Acetylcholine, what is it and what functions does it have

Robert Johnston
Acetylcholine, what is it and what functions does it have

Acetylcholine is a neurotransmitter, a chemical released by nerve cells to send signals to other cells. Its name derives from its molecular structure: it is an ester of acetic acid and choline (ACh). It was the first neurotransmitter to be discovered, and for this reason it has been extensively studied. It is also the most abundant neurotransmitter and is present in both the central nervous system (CNS) and the peripheral nervous system (PNS).

Acetylcholine is the main neurotransmitter in the autonomic nervous system, which has important functions such as contracting smooth muscles, dilating blood vessels, increasing body secretions and slowing the heart rate..


  • What does Acetylcholine do?
    • Acetylcholine role in the CNS
    • Acetylcholine role in the PNS
  • How Acetylcholine Works
  • Acetylcholine and its relationship with Alzheimer's and Parkinson's
    • References

What does Acetylcholine do?

Acetylcholine has both excitatory and inhibitory functions, which means that it can speed up and slow down nerve signals.

Acetylcholine role in the CNS

In the central nervous system, its function is mainly excitatory. It is responsible for modulating the functioning of various neurons in the areas of the brain that control motivation, arousal and attention. It is a key neurotransmitter for maintaining memory and promoting learning, as well as promoting brain neuroplasticity. Critical impairment of the cholinergic pathway in the CNS has been associated with the onset of Alzheimer's disease.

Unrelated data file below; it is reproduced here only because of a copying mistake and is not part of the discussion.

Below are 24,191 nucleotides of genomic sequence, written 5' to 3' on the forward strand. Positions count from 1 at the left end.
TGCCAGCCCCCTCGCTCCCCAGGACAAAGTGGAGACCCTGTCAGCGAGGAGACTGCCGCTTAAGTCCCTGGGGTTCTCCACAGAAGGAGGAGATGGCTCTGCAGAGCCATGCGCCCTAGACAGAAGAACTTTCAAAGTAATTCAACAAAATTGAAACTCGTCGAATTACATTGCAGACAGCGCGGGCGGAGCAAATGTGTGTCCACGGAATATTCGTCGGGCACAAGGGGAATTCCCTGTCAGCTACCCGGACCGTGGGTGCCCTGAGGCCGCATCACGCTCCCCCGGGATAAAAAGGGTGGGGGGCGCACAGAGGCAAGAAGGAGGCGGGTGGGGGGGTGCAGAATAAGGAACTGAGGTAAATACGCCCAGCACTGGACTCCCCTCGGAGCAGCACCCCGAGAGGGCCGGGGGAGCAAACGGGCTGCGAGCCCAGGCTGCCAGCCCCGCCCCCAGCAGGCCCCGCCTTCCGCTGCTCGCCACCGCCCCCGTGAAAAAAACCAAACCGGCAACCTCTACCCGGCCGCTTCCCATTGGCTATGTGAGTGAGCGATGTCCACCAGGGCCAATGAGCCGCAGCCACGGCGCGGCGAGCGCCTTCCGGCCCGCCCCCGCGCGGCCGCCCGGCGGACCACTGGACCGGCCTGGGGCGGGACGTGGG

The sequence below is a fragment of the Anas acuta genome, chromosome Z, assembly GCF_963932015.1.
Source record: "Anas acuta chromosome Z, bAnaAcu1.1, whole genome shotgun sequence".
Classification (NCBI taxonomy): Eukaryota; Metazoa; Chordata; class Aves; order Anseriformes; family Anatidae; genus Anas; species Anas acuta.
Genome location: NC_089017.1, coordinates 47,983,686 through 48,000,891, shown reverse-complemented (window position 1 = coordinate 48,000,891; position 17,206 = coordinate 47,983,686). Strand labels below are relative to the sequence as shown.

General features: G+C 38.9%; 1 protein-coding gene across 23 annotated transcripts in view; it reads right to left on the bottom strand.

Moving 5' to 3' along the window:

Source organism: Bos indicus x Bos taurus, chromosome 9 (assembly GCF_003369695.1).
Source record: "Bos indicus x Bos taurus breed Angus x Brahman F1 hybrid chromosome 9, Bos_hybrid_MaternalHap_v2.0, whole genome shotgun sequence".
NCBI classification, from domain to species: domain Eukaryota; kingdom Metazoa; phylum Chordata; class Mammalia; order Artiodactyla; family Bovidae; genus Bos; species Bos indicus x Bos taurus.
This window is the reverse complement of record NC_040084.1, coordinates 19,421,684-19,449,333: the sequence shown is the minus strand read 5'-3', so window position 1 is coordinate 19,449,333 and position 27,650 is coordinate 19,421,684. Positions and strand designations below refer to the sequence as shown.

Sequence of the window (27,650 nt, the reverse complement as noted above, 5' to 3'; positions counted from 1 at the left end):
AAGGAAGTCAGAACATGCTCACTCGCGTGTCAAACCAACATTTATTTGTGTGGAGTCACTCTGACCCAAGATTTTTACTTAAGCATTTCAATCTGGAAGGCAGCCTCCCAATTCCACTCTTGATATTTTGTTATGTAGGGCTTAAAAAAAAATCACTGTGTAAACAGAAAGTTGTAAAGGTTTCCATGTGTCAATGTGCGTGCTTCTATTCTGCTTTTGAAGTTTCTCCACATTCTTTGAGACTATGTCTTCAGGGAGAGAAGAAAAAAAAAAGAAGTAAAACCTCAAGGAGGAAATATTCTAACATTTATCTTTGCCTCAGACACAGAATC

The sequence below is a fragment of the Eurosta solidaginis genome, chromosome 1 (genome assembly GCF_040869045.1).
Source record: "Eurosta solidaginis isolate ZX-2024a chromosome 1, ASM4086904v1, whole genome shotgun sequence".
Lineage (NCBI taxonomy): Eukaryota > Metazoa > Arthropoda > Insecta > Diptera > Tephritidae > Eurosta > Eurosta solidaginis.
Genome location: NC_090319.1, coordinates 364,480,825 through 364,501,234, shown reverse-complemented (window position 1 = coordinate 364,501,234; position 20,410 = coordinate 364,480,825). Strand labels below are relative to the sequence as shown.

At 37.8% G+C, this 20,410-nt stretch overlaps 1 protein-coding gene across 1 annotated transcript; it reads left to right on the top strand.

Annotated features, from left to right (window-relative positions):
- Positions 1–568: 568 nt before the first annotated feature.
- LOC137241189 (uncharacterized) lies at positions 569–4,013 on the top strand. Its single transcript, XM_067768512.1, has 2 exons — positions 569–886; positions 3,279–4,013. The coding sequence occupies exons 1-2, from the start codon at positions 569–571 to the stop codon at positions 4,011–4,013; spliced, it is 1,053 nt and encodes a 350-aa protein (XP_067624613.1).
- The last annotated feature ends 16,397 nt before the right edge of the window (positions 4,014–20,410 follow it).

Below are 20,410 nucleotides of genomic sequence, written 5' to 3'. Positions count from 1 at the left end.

It also helps activate sensory functions upon awakening, helping people maintain attention and acting as part of the brain's reward system. Acetylcholine is essential for rapid eye movement (REM) sleep, when people have our dreams when we are sleeping.

In the brain, acetylcholine acts as a neuromodulator, meaning that instead of participating in direct synaptic transmission between specific neurons, it acts on a wide variety of neurons throughout the nervous system. Drugs and substances that disrupt the function of acetylcholine can have negative effects on the body and even lead to death. Examples of such substances are some types of pesticides and nerve gases.

Acetylcholine role in the PNS

Within the peripheral nervous system, acetylcholine is an important part of the autonomic nervous system, as it transmits signals between motor nerves and muscles, contributing to the contraction of cardiac, skeletal, and smooth muscles. Acts at neuromuscular junctions allowing motor neurons to activate muscle action.

For example, the brain could send a signal to move the left leg. The signal is carried through the nerve fibers to the neuromuscular junctions. Once there, the signal is transmitted by acetylcholine, triggering the desired response in those specific muscles..

Acetylcholine is responsible for controlling numerous bodily functions, since it acts on the preganglionic neurons of the sympathetic and parasympathetic systems.